Category: Middle East

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Cyber-physical Attacks on Critical Infrastructure: What’s Keeping Your Insurer Awake at Night?
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Dubai Government Launches Energy Initiative

Cyber-physical Attacks on Critical Infrastructure: What’s Keeping Your Insurer Awake at Night?

By James E. Scheuermann

Cyber-physical attacks on critical infrastructure that have the potential to damage those physical assets and to cause widespread losses to third parties are keeping your insurer awake at night.  A cyber-physical attack on critical infrastructure occurs when a hacker gains access to a computer system that operates equipment in a manufacturing plant, oil pipeline, a refinery, an electric generating plant, or the like and is able to control the operations of that equipment to damage those assets or other property.  A major cyber-physical attack on critical infrastructure is a risk not only for the owners and operators of those assets, but also for their suppliers, customers, businesses and persons in the vicinity of the attacked asset, and any person or entity that may be adversely affected by it (e.g., hospital patients and shareholders).

Because damages caused by a cyber-physical attack can be widespread, massive, and highly correlated, affecting multiple sectors of the economy and many lines of insurance, the insurance industry is giving this risk heightened attention.  The U.K. insurance marketplace Lloyd’s, London and the University of Cambridge, for example, conducted a major study of the losses resulting from a hypothetical cyber-physical attack on 50 electrical generators in the Northeast U.S. Other insurance market participants have also published reports addressing cyber-physical risks to critical infrastructure.  The insurance industry’s focus on cyber-physical risks perhaps should be action-guiding for corporate policyholders as well.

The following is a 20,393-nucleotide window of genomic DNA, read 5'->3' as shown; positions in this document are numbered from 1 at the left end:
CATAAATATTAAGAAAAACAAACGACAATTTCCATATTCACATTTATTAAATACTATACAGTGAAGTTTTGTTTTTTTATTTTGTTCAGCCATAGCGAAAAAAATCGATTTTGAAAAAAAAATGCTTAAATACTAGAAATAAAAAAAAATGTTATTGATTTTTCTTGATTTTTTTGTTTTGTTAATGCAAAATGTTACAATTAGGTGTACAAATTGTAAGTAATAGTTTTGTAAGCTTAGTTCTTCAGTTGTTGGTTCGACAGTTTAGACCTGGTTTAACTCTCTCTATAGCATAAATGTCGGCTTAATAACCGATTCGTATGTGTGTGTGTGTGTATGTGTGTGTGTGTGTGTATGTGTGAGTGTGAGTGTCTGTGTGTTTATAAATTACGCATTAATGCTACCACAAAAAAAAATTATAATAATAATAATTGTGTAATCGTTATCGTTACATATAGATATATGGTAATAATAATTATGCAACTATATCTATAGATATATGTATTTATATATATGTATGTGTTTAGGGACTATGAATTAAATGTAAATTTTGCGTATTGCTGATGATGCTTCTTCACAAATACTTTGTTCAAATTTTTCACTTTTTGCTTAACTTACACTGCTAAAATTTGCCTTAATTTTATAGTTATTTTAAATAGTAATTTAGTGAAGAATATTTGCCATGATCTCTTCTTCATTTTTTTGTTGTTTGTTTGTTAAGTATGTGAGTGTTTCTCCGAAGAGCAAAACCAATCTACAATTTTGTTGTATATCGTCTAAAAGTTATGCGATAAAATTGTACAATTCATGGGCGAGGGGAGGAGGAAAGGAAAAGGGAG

To read the full alert on K&L Gates HUB, click here.

Dubai Government Launches Energy Initiative

The other day I attended the launch of a new energy efficiency initiative in Dubai. The Government of Dubai has ambitions to achieve substantial savings in the consumption of energy and water over the next 15 years. It aims to encourage the retrofitting of some 30,000 government and private sector buildings and public areas with energy efficient appliances, equipment and materials covering lighting, cooling, water, industrial processes and building insulation. It is also targeting efficiencies in district cooling through regulation and greater system connectivity. To this end a new “ESCO” (Energy Service Company) industry is being created under the regulatory oversight of the Dubai Regulatory & Supervisory Bureau. As a catalyst for the evolution of this new market, Dubai Electricity & Water Authority (DEWA) has established Etihad ESCO, an ESCO that will help promote energy efficiency projects for government departments and agencies. Read More

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